Govt admits Ganga plan flawed, yet gives Rs 15,000 cr
Twenty-five years on and Rs 2,000 crore later, the ambitious project to clean up the Ganga has not yielded the desired results. The government, however, hasn’t lost its zeal.delhi Updated: Mar 15, 2010 00:31 IST
Twenty-five years on and Rs 2,000 crore later, the ambitious project to clean up the Ganga has not yielded the desired results. The government, however, hasn’t lost its zeal.
In its submission before the Supreme Court, the Centre has claimed that it proposes to spend Rs 15,000 crore over the next 10 years to ensure that no untreated sewage or industrial effluent flows into the Ganga.
Additional solicitor general Mohan Jain told the bench headed by Chief Justice K.G. Balakrishnan that the government was committed to its mission to clean the river.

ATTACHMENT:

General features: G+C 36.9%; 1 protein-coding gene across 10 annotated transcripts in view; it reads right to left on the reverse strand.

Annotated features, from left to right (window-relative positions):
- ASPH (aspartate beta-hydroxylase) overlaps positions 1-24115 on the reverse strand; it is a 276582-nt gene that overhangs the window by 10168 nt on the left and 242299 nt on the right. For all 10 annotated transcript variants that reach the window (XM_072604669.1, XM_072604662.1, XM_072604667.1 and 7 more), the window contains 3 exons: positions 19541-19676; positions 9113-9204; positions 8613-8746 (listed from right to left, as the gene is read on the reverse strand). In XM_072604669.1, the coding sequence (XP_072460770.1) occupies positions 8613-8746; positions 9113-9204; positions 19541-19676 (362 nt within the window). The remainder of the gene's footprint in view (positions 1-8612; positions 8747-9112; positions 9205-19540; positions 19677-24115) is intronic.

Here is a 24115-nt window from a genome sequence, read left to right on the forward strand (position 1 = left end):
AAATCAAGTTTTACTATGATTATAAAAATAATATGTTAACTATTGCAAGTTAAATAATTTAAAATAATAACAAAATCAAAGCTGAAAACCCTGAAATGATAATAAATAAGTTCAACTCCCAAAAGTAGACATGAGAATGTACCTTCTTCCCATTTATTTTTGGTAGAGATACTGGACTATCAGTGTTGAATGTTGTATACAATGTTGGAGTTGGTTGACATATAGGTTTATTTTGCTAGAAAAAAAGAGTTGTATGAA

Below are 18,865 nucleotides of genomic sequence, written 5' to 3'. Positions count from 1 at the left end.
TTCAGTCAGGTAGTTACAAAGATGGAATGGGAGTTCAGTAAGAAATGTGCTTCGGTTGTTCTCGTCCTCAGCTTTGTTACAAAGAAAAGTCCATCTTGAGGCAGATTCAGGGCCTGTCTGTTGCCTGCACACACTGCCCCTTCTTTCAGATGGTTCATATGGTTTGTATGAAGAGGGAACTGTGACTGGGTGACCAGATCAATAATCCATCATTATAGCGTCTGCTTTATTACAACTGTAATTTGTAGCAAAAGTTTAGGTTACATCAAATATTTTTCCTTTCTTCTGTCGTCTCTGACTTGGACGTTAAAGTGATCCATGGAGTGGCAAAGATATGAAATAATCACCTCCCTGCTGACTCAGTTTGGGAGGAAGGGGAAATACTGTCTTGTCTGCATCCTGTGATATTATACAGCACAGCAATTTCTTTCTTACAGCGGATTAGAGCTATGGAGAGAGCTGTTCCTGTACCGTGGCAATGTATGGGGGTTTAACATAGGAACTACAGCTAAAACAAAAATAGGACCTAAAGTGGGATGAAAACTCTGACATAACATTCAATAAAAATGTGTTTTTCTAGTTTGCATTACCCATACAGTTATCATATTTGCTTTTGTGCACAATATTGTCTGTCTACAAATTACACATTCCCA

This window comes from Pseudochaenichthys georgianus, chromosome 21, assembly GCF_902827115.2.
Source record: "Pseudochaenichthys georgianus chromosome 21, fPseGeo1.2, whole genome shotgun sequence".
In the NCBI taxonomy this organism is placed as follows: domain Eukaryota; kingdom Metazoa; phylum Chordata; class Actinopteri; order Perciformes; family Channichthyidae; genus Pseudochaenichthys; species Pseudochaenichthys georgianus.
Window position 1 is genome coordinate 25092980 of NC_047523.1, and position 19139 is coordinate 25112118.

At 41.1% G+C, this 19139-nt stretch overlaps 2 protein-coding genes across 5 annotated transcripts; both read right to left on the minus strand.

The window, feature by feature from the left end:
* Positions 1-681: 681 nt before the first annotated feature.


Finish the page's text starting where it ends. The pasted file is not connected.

The government also said it had sought assistance from the World Bank, which has “in principle” agreed to support the National Ganga River Basin Authority (NGRBA) as its priority project.
The Centre has approved new projects worth Rs 1,400 crores that include setting up of sewage treatment plants and aims at water conservation.
The extension of the Ganga project, earlier known as the Ganga Action Plan, and investment worth crores of rupees is despite the fact that the Centre has failed to control the rising pollution levels in rivers.
During a discussion on the project early this month, the ministry of environment and forests admitted there were shortcomings.
The report submitted before the Supreme Court admits that even after setting up 58 STPs in 73 towns, 2,900 million litres per day (mld) of municipal sewage generated from major towns along the Ganga remain untreated.
Of the total expenditure Rs 900 crore was spent in setting up the STPs that have a treatment capacity of just 1,025 mld. The government has accepted that coliform levels in the river are “unacceptably high”.